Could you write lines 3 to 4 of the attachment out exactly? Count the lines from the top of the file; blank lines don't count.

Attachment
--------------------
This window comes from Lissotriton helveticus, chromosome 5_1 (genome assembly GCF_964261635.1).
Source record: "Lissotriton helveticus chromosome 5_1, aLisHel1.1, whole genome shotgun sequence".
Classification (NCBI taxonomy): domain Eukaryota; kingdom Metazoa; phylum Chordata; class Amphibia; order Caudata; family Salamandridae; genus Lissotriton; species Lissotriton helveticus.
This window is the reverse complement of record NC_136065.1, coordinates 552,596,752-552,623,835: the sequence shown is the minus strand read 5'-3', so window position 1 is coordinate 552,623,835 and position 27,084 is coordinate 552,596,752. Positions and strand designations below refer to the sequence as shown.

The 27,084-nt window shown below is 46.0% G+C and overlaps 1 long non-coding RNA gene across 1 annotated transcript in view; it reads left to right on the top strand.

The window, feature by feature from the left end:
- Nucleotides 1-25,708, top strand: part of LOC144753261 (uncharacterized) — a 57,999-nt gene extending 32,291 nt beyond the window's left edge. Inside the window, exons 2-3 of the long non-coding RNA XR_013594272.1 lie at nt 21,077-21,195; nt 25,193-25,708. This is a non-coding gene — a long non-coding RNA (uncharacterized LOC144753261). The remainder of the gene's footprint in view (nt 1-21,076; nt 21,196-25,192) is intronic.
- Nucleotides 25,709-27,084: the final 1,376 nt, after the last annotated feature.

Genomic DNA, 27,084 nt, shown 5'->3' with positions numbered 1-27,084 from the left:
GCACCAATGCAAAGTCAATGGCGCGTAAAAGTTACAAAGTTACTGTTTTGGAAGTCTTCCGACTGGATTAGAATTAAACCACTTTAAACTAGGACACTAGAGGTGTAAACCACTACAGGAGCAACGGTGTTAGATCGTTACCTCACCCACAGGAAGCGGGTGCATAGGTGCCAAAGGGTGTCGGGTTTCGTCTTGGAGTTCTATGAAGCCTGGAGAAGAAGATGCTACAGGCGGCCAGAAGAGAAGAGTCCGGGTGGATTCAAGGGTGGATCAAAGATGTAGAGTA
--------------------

Classification (NCBI taxonomy): domain Eukaryota; kingdom Metazoa; phylum Chordata; class Amphibia; order Caudata; family Salamandridae; genus Lissotriton; species Lissotriton helveticus.
This window is the reverse complement of record NC_136065.1, coordinates 552,596,752-552,623,835: the sequence shown is the minus strand read 5'-3', so window position 1 is coordinate 552,623,835 and position 27,084 is coordinate 552,596,752. Positions and strand designations below refer to the sequence as shown.